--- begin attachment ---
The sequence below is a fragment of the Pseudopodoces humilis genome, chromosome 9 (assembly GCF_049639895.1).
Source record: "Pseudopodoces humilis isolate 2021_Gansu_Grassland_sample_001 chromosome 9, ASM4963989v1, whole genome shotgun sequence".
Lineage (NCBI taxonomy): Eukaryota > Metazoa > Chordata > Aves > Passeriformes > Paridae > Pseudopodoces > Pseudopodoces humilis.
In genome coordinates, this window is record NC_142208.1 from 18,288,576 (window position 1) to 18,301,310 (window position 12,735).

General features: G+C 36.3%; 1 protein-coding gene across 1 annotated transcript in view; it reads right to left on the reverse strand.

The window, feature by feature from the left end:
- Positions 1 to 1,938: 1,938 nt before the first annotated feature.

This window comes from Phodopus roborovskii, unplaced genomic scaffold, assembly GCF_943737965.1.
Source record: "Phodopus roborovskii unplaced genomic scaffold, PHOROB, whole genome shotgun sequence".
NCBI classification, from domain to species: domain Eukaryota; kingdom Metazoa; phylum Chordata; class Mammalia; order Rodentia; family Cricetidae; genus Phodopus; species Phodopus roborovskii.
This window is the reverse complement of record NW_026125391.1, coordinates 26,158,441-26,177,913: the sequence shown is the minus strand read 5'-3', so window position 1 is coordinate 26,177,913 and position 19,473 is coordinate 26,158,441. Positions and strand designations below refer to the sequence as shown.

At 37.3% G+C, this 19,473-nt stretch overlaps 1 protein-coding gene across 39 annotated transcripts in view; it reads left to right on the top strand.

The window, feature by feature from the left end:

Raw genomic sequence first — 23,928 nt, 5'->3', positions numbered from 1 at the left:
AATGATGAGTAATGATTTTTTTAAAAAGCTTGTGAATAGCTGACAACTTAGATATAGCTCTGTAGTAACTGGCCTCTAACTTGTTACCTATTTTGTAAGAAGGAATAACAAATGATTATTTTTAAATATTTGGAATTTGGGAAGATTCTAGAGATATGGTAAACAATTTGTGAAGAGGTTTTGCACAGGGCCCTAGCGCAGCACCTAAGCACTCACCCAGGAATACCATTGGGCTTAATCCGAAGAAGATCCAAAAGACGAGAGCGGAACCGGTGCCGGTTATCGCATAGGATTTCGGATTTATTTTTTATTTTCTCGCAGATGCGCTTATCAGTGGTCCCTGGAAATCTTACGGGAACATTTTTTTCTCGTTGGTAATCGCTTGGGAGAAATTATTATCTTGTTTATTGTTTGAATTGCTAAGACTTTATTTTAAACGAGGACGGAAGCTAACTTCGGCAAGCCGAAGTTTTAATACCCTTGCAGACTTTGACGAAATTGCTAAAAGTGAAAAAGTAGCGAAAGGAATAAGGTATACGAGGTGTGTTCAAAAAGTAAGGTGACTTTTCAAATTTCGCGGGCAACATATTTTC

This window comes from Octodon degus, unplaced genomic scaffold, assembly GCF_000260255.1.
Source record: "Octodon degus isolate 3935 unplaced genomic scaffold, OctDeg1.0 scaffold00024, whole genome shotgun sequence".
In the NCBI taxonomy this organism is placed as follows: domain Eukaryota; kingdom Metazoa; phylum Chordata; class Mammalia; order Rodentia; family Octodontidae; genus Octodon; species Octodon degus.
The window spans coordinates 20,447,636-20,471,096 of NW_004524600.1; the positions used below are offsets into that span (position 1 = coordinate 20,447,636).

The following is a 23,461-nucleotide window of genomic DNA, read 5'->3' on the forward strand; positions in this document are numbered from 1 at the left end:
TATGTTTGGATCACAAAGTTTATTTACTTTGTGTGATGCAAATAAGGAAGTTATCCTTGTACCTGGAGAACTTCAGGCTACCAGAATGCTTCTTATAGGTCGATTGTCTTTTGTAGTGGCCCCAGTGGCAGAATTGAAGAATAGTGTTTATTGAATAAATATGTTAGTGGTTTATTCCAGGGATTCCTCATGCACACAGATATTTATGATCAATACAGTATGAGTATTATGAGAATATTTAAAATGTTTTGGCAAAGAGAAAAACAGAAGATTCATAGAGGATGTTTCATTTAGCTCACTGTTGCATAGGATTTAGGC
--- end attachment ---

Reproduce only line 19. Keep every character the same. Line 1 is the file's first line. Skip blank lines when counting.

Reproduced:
The window spans coordinates 20,447,636-20,471,096 of NW_004524600.1; the positions used below are offsets into that span (position 1 = coordinate 20,447,636).